By Susan JAMES
Comedy walks a fine line between hilarity and hysteria, guffaws and gross-outs and in director Todd Phillips’ eagerly awaited sequel to the 2009 megahit “The Hangover,” hysteria and gross-outs win. What was fresh, outrageous and unexpected in the original, and side-splittingly funny as well, here is forced, predictable and increasingly desperate.
Two years have passed since valiant metro-warriors Phil, Stu and Doug (Bradley Cooper, Ed Helms and Justin Bartha) together with space jockey Alan (Zach Galifianakis) went to Las Vegas for Doug’s bachelor party, met a tiger and a hooker, broke the bank and nearly missed Doug’s wedding. That little adventure is something Phil, Stu and Doug would like to forget and Alan can’t seem to let go. Dentist Stu is now engaged to the woman of his dreams, exotically beautiful Lauren (Jamie Chung), whose Thai father hates his soon-to-be son-in-law’s guts for reasons never explained. Lauren’s parents insist on a Thailand wedding for their only daughter and Phil, Stu and Doug, dragging the hapless Alan behind them like a dirty blanket, head off for the delights of Asia.
Having learned his lesson in Las Vegas, Stu is wary of eating or drinking anything that could be drugged but he fails the marshmallow around the campfire test and once again Alan doctors the food to give his friends a treat. Waking up the next day in a sleazy hotel room that puts the bang back in Bangkok, Stu now sports a full-on Maori face tattoo and is the proud possessor of a severed finger in a cup of water. There’s also an apparently dead, cocaine-snorting drug dealer, the memorable Mr. Chow (Ken Jeong), crashed on the coffee table. Stu’s wedding is only a day away, and somewhere in the slums of Bangkok he seems to have lost Justin, the 16-year-old younger brother of his future bride (effectively played by Mason Lee, son of director Ang Lee). Hilarity ensues.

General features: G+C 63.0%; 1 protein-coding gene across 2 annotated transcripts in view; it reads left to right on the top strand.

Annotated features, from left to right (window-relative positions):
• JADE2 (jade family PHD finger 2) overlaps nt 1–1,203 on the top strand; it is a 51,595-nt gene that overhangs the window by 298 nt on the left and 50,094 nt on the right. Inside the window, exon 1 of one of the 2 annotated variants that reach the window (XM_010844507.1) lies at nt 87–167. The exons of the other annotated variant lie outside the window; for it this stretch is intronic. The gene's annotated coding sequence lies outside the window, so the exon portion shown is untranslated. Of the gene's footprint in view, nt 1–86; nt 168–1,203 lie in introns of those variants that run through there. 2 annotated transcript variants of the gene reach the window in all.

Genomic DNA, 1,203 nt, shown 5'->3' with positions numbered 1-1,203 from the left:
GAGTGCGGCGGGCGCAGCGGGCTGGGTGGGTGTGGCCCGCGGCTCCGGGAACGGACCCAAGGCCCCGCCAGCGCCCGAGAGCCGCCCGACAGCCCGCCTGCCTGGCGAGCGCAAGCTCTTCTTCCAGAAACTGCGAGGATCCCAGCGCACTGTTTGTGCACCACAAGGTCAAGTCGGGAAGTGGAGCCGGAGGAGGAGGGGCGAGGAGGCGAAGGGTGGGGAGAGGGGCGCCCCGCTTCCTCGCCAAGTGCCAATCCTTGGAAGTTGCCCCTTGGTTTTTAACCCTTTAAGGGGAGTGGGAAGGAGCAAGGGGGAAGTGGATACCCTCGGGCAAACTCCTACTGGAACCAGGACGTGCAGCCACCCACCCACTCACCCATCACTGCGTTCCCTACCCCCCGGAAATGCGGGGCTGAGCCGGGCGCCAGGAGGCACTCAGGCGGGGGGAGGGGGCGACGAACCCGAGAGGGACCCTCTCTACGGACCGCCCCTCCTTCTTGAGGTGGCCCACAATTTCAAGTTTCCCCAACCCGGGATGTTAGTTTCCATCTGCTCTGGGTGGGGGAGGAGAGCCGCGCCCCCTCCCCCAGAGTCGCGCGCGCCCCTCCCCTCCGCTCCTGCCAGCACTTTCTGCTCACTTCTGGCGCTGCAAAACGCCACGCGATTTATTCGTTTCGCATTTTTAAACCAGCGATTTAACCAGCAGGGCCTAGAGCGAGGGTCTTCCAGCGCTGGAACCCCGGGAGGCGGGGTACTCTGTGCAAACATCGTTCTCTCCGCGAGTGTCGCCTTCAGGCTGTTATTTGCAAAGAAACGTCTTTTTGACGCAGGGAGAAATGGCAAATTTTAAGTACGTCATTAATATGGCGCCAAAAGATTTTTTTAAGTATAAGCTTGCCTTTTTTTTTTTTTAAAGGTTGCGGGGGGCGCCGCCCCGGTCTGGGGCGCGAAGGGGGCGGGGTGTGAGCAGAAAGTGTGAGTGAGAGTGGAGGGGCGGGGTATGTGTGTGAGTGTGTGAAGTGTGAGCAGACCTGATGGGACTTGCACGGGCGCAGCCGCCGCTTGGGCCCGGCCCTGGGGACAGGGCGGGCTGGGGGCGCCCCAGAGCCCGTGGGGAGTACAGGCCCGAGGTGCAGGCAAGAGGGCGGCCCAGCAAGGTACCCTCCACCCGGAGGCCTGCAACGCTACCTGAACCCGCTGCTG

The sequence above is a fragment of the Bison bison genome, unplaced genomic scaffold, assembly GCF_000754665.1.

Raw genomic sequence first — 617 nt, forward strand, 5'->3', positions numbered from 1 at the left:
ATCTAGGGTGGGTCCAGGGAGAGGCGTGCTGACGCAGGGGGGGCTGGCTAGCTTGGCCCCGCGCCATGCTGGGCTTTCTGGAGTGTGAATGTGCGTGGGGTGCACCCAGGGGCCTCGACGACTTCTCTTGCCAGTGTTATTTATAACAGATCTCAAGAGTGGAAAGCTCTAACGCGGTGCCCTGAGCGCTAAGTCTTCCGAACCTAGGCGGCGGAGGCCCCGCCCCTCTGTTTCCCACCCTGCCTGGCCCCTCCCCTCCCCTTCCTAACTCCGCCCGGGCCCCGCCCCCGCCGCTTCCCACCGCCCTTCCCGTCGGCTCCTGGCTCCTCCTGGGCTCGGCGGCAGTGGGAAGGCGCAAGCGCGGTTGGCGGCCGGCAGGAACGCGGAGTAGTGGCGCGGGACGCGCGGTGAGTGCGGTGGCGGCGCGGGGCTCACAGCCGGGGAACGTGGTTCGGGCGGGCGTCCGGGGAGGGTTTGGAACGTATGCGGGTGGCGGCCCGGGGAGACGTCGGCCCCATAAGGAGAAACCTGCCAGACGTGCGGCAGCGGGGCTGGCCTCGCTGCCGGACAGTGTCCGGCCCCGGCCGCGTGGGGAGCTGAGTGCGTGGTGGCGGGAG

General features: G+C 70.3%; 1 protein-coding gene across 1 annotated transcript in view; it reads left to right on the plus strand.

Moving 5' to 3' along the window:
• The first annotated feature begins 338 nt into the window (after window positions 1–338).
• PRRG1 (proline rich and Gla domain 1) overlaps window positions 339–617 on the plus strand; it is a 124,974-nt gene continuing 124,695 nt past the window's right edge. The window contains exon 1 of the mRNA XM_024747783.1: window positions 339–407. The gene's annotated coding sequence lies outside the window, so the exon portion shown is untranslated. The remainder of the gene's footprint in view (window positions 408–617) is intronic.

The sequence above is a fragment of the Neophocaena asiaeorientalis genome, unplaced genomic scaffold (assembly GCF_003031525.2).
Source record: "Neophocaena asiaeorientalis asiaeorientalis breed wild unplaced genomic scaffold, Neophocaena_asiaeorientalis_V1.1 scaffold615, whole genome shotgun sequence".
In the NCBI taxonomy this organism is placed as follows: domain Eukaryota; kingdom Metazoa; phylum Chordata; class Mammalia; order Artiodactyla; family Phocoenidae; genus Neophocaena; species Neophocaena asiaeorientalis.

The centerpiece of the film consists of an increasingly frantic search by Phil and Stu (Alan is interested in other things) for the lost Justin while being chased by Russian goons, undercover feds and a variety of skanky side-kicks of the resurrected Mr. Chow. Money, drugs, revenge and bank codes feature heavily. The humor is keyed off of a cigarette-smoking monkey with whom Alan feels a deep spiritual bond, a grinning octogenarian Buddhist monk who has taken a vow of silence and a gyrating transvestite with whom Stu spent a few special hours which at first he can’t remember and then he can never forget.
As with its predecessor, all’s well that end’s well. Stu wins over Lauren’s father by talking tough and returning the lost Justin minus a finger (saying farewell to his medical school training and cello playing). All the women accept the shenanigans without a blink and no one really blames poor old Alan for his poor old choices. Worst off in this sorry story is the city Bangkok itself. The Thailand Tourist Board should sue for defamation of character. Never has a romantic hot spot looked so hungover.
See you at the movies!